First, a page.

Spirit Of Oaklawn 2017READ ONLINE
Hospice shows appreciation for therapy dogPublished November 14, 2013 at 12:00 a.m.
HOT SPRINGS — Stacy Davis, inpatient manager at the Arkansas Hospice unit on the fifth floor of Mercy Hospital Hot Springs, said some patients come into the unit angry or unwilling to communicate with staff, but she said hospice has help reaching out to those patients at one of the most basic emotional levels.
The staff calls on volunteer Mary Schultze, or more accurately, they rely on her dog Reese, a 6-year-old Cavalier King Charles Spaniel with a tricolor coat and two huge brown eyes that express empathy and love.
“While they may not want to talk to us,” Davis said, “you can find out a lot by listening as they talk to the dog. Even if a patient has not been connected with an animal for a long time, there is a basic emotional bond with a dog.”
Davis said that during visits by a therapy dog, patients are calmer and breathing comes easier, and their heart rates become more regular.
“It seems to take them back to some basic time in their life, such as childhood,” she said. “If we are having a hard time collecting a history or other information from a patient, we have sometimes found it is easier if Mary and Reese do it.”
Reese, who has been a certified therapy dog since he was 14 months old, and Schultze were honored Nov. 7 with lunch and a short ceremony celebrating their more than 100 visits to the hospice.
“They have brought comfort and many smiles to the patients here and to their families,” said Jan Herrick, volunteer coordinator for Arkansas Hospice. “They have brought joy to everyone here, including the staff.”
Hospital officials presented Schultze with a plaque and a picture book of photographs from many of Reese’s visits to the hospice. The pictures feature the times when the spaniel comes to the hospice in costume. Just the week before, the dog wore Harley Davidson biker gear, Schultze said. Other times, Reese has visited the hospice decked out as an Arkansas Razorback fan, and around Christmas, he will wear his own Santa suit.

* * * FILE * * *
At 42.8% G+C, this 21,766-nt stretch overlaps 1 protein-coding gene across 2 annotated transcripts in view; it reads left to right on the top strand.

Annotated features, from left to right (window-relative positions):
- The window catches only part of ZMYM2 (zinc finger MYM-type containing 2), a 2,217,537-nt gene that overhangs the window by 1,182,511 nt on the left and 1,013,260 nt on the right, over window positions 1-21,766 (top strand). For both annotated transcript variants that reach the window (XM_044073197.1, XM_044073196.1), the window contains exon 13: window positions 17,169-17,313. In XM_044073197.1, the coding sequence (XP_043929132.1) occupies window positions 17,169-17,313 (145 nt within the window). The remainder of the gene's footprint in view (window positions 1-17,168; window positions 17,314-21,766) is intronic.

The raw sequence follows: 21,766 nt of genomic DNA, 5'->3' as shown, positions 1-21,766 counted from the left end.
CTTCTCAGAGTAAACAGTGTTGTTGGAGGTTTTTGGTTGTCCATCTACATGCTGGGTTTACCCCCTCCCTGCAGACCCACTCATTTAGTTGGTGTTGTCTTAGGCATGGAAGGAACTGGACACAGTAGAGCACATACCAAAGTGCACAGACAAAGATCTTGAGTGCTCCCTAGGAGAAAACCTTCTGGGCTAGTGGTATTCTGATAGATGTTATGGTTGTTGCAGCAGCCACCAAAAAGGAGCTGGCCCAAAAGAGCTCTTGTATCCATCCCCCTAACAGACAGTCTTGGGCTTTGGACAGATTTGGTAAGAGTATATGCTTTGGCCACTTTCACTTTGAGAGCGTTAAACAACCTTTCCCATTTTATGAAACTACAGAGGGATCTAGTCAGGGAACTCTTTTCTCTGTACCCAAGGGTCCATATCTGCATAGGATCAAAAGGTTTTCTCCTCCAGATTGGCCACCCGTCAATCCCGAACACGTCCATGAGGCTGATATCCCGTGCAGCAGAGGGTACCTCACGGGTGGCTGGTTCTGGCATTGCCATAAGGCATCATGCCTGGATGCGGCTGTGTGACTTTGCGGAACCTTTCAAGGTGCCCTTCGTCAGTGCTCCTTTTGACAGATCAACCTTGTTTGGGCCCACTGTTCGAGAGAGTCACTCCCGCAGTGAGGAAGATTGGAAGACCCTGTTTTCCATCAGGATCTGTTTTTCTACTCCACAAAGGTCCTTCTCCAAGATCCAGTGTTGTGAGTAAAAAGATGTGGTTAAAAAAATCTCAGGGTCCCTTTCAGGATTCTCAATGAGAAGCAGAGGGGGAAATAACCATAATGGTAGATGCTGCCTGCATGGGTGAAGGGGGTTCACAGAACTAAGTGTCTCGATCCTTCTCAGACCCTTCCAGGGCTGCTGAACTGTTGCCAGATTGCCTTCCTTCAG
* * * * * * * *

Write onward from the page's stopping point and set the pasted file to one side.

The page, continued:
During the ceremony, Reese, who is also a show dog — both in the show ring and in obedience competitions, received a supply of his special dog treats and a raincoat. Schultze said the raincoat will be appreciated by everyone.
“When it’s raining, it is tough to carry Reese, a bag of his stuff and other things without getting him wet,” she said. “And who wants a visit from a wet, smelly dog?”
Schultze said Reese, one of her two therapy dogs, was selected to visit the hospice because she thought he was the best fit. She said the animal was a hit with both the patients and the staff, and she has been visiting the hospice almost every week since.
She addressed the gathering of staff and friends and spoke for both herself and Reese.
“We took a vote this morning, and Reese and I decided that I would do the talking today,” Schultz said. “Thank you. Today is extremely special and overwhelming, but we would not be able to come back week after week without being accepted by the staff and the families. You are all angels, and we are happy to be part of the team.”
Kelli Hall, program director for Arkansas Hospice in Hot Springs, said Reese and Schultz are also a great help to hospice.
“While there is a perception that when someone goes to hospice, it means that nothing else can be done for them,” Hall said, “Mary and Reese are living proof of what can be done to make patients’ lives better.”
Hall said Reese is the only therapy animal currently visiting hospice patients in Hot Springs but that 12 therapy dogs are certified to visit the nine Arkansas Hospice units around the state.
Staff writer Wayne Bryan can be reached at (501) 244-4460 or firstname.lastname@example.org.
Tri-Lakes Edition Writer Wayne Bryan can be reached at 501-244-4460 or email@example.com.